With all the legs going this way and that in fast water, this fly initiates one strike after another. 

One of the best things about it is that when fishing it, you really do often nail only solid fish – but of course you’ll pick up the random optimistic dink. Continue reading

3-minute fly: Tie quill body flies.

3-minute fly: Tie quill body flies

This fly is effective on pressured fish who need a little more reason to eat — especially in slow moving water when pressured fish have a long time to look at flies before they commit to eating. 

Just as The Sexy Walt’s and The Frenchie are simply tied patterns, so are these quill-bodied bugs.

One of the hallmarks of these simple flies is that there’s not a lot of junk on them to keep the fly from cutting through the water on its descent to the bottom. All that extra junk on flies can also spook fish hooked too many times for their own comfort. Continue reading

3-minute fly: Tie Blood's Blood Dot Egg.

Blood's Blood Dot Egg fly pattern

If you’re an egg-slinger and don’t have a box full of Jeff Blood’s Blood Dot Eggs, you might want to rethink your inventory. 

This egg style is the single best I’ve encountered.

This fly is especially productive from October through January and March through May – or whenever the fish in your neck of the woods are spawning and eggs make up a substantial portion of the edible biomass in the water. Continue reading

Fly tying: There's no new black.

black fishing flies

It doesn't matter what happens in the fashion industry – when it comes to fly fishing, there's no new black.

We've all heard it!

"Orange is the new black," or "purple is the new black," or even that olive would be the new black.

Don't get me wrong – I know there are a lot of colors that are really effective in different types of flies. I love throwing white deceivers to snappers and other saltwater species, and big olive flies to pike, not to mention fishing a banana-colored zonker for salmon or a big gray articulated streamer for trout.

There are so many colors that are important when it comes to flies and fly tying, but none more important than black. Continue reading

Fly fishing etiquette: 6 easy things to consider when fishing in a crowd.

Flymen Fishing Company, Martin Bawden and Abbi Bagwell fly fishing

Angler overcrowding and fishing pressure aren't limited to just weekends. Any given weekday can look like a Saturday during peak salmon season.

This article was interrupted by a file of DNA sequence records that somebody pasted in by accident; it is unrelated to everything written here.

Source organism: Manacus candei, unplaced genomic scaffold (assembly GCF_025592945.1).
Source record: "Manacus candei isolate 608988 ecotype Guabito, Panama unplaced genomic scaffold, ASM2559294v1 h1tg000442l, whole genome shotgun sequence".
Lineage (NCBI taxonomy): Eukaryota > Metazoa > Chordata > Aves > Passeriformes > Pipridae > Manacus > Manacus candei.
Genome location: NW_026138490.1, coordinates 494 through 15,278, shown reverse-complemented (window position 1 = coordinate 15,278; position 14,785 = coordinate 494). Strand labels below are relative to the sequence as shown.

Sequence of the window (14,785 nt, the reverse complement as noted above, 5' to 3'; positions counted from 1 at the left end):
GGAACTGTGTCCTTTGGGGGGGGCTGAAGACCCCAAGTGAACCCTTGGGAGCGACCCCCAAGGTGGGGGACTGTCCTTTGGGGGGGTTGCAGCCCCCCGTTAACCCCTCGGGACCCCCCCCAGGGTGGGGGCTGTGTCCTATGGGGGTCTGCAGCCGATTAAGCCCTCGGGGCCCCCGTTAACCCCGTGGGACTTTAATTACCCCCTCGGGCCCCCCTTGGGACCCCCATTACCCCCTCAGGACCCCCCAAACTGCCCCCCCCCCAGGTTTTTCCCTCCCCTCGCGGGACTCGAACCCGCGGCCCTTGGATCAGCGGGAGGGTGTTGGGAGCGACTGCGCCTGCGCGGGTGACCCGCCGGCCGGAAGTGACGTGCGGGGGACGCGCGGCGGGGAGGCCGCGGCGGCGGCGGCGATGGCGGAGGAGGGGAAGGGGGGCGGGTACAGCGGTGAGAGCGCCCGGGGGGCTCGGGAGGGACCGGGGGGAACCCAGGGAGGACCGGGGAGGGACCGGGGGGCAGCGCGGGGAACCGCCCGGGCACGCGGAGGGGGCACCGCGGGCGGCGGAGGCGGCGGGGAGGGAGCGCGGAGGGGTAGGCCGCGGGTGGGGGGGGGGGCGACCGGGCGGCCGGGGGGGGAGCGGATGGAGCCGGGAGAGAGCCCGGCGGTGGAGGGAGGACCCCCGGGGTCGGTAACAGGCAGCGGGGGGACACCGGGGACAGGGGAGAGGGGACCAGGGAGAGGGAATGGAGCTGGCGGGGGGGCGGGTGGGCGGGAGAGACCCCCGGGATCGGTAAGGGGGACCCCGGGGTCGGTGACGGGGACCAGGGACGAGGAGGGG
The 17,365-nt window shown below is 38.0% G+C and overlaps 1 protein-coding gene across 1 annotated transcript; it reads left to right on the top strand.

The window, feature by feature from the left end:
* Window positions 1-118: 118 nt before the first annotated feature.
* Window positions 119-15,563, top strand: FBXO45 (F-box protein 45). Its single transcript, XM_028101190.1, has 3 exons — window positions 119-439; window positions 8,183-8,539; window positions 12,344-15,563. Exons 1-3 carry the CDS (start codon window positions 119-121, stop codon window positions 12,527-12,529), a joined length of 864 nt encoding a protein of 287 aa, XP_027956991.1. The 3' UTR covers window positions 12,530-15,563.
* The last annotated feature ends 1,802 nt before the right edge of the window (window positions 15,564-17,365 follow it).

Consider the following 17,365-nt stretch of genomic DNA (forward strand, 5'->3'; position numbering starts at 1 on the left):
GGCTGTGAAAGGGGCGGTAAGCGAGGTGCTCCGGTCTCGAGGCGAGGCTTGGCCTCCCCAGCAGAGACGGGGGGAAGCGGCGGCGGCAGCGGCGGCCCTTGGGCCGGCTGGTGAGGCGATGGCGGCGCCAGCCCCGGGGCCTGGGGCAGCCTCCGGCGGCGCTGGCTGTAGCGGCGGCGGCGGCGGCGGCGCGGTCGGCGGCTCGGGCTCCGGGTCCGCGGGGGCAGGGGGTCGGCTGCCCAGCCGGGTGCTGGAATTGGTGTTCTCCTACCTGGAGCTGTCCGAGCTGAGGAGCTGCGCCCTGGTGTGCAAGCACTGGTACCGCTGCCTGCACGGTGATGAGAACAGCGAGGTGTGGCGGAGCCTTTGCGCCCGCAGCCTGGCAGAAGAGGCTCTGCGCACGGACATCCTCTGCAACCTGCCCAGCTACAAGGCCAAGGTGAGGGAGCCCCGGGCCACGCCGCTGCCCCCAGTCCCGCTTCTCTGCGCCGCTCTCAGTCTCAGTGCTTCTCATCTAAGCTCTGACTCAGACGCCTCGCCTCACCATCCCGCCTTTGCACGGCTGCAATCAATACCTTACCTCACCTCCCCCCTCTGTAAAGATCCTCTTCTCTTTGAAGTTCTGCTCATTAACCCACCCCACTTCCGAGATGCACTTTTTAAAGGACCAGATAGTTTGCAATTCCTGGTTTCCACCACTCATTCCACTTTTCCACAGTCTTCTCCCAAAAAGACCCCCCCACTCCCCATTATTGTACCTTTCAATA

With this overcrowding comes the question of how close is too close to fish next to someone?

Here are 6 easy things to consider when someone is occupying water you think holds fish. Continue reading

3-minute fly: Tie The Sexy Walt's nymph.

The Sexy Walt's is especially useful on highly pressured fish in slow to moderately fast-moving water.

Here’s the deal with this fly, I think. My dad has this theory – no matter how much you’ve had to eat, when you go to the bar and they pass out the peanuts, you’re going to have a handful of peanuts.

Fish are the same way. Over time, especially after a season (short or long) of pressure, fish start rethinking their meal choices. But give them a peanut, and they’ll eat. There’s no other reason midges work!

This is a peanut fly, and fish eat it up. 

There’s nothing to scare fish away – no crazy rubber legs, no funky dubbing… Just simple. Continue reading

3-minute fly: Tie The Frenchie nymph.

by John Zimmerman
I don’t know if the story about this fly is true or not, but this is how I first heard it and have heard it several times since. 

A young French kid was kicking butt and taking names at a world championship event a number of years ago. 

Not wanting to be "that guy,” no one asked him what was affixed to the end of his tippet during the event, but everyone wanted to see his fly box upon the event’s conclusion. 

Expecting immaculately-tied, realistic patterns, most were shocked to see a fly box full of simply-tied bugs that were essentially bare-bones pheasant tails.

Continue reading

Big streamer fly fishing: Beyond banging the banks.

Gabe Levin, 27-inch White River brown trout

by Steve Dally
Big streamer fly fishing often gets labelled as a young person’s game – all brawn and no subtlety, just “banging the banks.”

Real streamer fishing is visual – from the dance of the fly to the buttery flash of a drive-by – and intellectual – requiring analysis of the flow of current around and over structure to find the honeypots.

Streamer fishing, particularly when the flies are 6” and bigger, is mentally and physically challenging, requiring fast-twitch decision-making and slow-twitch endurance.

Knowing your game, as well as the fish's, is way more important than a booming cast and no brains.

If you want to streamer fish longer and better, here's how.

Continue reading

Fly tying: Why is my baitfish pattern swimming wrong?

Brita Fordice baitfish fly patterns

by Brita Fordice
You sat up late last night tying the perfect baitfish pattern in hopes of finally hooking the elusive beast that's been refusing all your fly patterns to date.

You tie your fly on, throw your first cast, and strip, strip...

What the ^*%}?!”

Your fly is swimming like a belly up version of the goldfish you won at the fair in 5th grade.

What went wrong? 

Here are the top 3 reasons why your baitfish pattern is swimming wrong.

Continue reading